Is the Avia HT DVD and Radio Shack SPL meter for me?

Discussion in 'Home Theater Projects' started by Stephen Gladwin, Jun 4, 2005.

  1. Stephen Gladwin

    Stephen Gladwin Stunt Coordinator

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    Well, I just got a 27" Toshiba 27AF45 Flat Screen TV, 2 JBL E80 loudspeakers, and a JBL E35 center channel speaker and was wondering if the Avia Home Theater calibration DVD and the Radio Shack SPL meter would significantly increase my new speakers' and TV's performance? I mean, I only have an NTSC, interlaced TV, so would the Avia video calibration tests really make a difference for my TV? Also, would the SPL meter and Avia DVD help me get maximum performance out of my speakers? Thanks!
     
  2. Alf S

    Alf S Cinematographer
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    I doubt it...You may see or hear a little bit of a change, but just using the the FREE THX Optimizer found on many DVD's will accomplish this too..especially on a set-up like yours.

    So considering the cost of the combined purchase, I'd buy some DVD's or go out on the town and enjoy a good meal with friends or your SO.
     
  3. Shane Martin

    Shane Martin Producer

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    It will only do it by ear which is poor especially for a newbie and only has limited stuff. To only rely on the THX optimizer mode is short changing your system as well as yourself. It is no reason why MOST(except Alf I guess) considers the Rat Shack Meter/Avia/DVE purchase to be one of their best for their Home theater experience.
     
  4. Alf S

    Alf S Cinematographer
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    I went through the whole RS SPL procedure (a friend of mine has one) and the settings I did "by ear" and by using the THX system nearly matched the SPL after all was said and done.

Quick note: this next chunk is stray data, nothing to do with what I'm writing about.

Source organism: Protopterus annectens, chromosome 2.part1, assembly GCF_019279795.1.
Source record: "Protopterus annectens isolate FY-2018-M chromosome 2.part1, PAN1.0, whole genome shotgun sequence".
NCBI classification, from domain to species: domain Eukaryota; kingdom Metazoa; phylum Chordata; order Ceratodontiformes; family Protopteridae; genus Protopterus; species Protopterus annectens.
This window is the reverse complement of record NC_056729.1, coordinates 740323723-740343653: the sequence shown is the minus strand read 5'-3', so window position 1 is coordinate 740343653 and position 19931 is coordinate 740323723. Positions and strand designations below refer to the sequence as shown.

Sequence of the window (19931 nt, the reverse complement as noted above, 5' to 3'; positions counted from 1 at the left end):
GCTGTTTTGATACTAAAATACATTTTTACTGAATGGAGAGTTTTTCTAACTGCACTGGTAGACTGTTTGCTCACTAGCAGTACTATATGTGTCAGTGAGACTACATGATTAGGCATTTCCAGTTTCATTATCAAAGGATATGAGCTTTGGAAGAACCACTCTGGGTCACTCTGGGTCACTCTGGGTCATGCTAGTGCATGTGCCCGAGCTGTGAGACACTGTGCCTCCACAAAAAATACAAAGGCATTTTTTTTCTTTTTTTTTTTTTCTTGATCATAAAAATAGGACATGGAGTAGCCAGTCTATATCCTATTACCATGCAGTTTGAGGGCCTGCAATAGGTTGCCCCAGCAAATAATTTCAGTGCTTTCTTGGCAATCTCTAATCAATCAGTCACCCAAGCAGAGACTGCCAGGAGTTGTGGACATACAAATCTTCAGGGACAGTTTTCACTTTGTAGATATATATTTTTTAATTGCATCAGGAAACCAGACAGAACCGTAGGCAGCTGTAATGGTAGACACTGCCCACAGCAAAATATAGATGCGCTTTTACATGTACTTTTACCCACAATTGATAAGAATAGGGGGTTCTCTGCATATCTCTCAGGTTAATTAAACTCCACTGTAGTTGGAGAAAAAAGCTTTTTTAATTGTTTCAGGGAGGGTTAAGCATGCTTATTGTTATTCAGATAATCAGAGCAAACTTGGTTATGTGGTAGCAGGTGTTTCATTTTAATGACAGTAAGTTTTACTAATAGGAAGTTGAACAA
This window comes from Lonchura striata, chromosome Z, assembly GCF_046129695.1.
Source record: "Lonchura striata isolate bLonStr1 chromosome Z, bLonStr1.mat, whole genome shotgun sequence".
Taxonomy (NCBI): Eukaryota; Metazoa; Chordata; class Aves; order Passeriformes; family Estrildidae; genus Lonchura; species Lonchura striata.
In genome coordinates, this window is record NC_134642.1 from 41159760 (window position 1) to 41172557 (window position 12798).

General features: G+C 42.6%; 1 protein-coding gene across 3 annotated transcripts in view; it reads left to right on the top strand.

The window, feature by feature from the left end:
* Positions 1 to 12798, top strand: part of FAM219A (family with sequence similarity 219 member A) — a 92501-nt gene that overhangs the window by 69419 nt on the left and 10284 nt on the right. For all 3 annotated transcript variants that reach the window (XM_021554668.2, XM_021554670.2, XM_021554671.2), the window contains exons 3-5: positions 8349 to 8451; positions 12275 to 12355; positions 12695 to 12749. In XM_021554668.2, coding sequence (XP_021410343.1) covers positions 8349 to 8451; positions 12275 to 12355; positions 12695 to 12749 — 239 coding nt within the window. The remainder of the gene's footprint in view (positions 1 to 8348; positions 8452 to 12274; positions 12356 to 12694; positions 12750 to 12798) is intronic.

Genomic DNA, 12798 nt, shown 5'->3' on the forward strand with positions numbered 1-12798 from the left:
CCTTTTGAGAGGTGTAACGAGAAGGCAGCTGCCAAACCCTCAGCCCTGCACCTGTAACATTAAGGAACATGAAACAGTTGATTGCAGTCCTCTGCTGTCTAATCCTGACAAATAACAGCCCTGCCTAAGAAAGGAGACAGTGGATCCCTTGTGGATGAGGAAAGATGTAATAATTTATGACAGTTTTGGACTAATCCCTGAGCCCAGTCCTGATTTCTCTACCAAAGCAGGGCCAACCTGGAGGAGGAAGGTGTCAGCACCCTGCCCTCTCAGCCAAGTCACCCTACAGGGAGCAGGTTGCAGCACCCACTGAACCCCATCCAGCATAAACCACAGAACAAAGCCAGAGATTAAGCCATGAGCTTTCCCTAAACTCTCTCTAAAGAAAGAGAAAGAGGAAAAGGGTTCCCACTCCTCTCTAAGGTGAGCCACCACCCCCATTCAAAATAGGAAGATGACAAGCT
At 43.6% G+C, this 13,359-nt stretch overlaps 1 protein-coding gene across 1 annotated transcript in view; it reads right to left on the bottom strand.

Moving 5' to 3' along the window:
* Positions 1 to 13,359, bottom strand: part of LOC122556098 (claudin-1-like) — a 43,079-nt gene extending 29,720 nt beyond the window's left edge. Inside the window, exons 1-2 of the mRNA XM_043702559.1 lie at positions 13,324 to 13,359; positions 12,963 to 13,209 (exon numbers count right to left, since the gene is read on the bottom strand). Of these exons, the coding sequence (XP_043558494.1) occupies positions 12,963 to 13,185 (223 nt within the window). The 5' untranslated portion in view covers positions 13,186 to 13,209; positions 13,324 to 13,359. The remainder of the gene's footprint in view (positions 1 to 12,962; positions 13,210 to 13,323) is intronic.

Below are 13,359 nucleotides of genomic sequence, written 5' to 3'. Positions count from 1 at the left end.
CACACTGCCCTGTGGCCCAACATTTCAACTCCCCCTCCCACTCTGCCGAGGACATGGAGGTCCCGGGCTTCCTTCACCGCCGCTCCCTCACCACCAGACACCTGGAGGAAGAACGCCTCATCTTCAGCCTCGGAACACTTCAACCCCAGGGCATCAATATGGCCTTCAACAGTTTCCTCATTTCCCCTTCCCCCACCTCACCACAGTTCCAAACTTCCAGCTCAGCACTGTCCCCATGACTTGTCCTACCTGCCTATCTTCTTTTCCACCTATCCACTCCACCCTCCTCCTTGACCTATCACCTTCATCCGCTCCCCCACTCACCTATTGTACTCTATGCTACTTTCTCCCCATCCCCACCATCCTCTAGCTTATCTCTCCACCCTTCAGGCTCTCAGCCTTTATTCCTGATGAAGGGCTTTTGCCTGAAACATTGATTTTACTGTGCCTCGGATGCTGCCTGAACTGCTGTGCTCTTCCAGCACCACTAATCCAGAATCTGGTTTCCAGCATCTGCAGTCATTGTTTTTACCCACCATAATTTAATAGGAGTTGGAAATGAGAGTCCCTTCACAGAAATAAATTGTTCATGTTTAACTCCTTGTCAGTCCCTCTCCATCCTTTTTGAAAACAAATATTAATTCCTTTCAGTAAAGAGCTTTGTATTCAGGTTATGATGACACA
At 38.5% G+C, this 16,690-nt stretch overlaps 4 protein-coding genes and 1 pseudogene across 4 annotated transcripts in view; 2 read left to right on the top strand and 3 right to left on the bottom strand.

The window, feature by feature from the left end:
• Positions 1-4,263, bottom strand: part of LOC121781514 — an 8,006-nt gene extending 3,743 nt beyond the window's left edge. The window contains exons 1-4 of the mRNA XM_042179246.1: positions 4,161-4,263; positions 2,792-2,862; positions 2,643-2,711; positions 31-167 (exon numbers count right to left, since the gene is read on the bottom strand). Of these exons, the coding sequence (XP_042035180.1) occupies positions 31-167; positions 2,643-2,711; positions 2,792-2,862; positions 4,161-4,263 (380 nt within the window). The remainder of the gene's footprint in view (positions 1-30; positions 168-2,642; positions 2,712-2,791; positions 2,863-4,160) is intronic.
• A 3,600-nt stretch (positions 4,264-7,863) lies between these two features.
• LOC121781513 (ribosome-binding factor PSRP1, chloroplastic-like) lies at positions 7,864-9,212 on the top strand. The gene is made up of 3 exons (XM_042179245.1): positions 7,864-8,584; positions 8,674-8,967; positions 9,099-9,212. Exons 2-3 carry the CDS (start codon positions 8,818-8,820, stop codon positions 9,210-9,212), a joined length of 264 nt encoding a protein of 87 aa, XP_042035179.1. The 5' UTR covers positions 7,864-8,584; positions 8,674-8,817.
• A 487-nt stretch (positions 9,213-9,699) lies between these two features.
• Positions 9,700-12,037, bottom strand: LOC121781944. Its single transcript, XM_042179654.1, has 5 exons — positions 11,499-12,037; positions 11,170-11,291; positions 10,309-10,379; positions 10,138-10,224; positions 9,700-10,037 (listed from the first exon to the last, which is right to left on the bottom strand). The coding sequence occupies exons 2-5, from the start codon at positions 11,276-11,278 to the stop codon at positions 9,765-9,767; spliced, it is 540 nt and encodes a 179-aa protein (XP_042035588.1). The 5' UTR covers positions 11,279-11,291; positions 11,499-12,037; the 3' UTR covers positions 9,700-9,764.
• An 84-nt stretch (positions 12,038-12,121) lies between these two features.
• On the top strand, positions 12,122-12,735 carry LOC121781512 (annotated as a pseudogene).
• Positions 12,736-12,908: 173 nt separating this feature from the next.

So for me, the changes done by the SPL vs. "my ears" didn't short change anything with me or my system.

    We even rented the AVia (or one of the similar ones) from Netflix WAY back when they first started and "calibrated" my 35" Toshiba CRT, and again, the settings I ALREADY had nearly matched the disc..plus some of the settings they said I needed to change didn't look that good in my room setting, so I left things the way I did it with my eyes.

    But hey if you want to spend $50-60+ on the stuff, by all means go for it..it's just money...I for one don't think I short changed myself in the least bit. But there are some who are insistant that doing it the "old fashioned way" is for the birds.

    p.s. Shane, quit stalking me!! [​IMG]

    [​IMG]
     
  5. Shane Martin

    Shane Martin Producer

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    Anytime you buy a new dvd player, move your subwoofer around, help your friends/family etc, you will need one or the other(disc or meter). The purchase and use of the disc is not just a once and done procedure. The optimode disc doesn't have enough there to do these type things. They are especially important when you move up past your initial 27"/35" type set and get into more advanced stuff which you will end up doing once you purchase a big screen whether it be a projector or Big Screen TV.

    As an enthusiast, the calibration disc(avia or VE or DVE) and Meter are 2 of the most important purchases you will make.
     
  6. Bob McElfresh

    Bob McElfresh Producer

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    For the sound: yes, a SPL meter is a must-buy. You may be shocked at the difference.

    For the video: perhaps. Just moving a television around can change the settings and a new set takes about a month before it tends to reach a steady-state and the brightness/colors stay consistant week to week.

    And most televisions are turned way too bright from the factory to help the unit "stand out" if it is used for a display model.

    Who know how far off your set is? The only way to tell is to try one of the disks.

    Some advice:

    - Make sure the TV has a month or more of steady use.

    - Make sure the TV has been turned on for at least 30 minutes before you try and calibrate.

    - Do the calibration at night (when you would normally do your serious movie watching). Ambient light in the room can make a big difference so you want to calibrate with the same amount of exterior light.

    - If your TV is nice enough to have numbers for brightness/contrast/sharpness/etc., Write them down before you do any adjustments. This should allow you to get back to the same starting point.

    Hope this helps.
     

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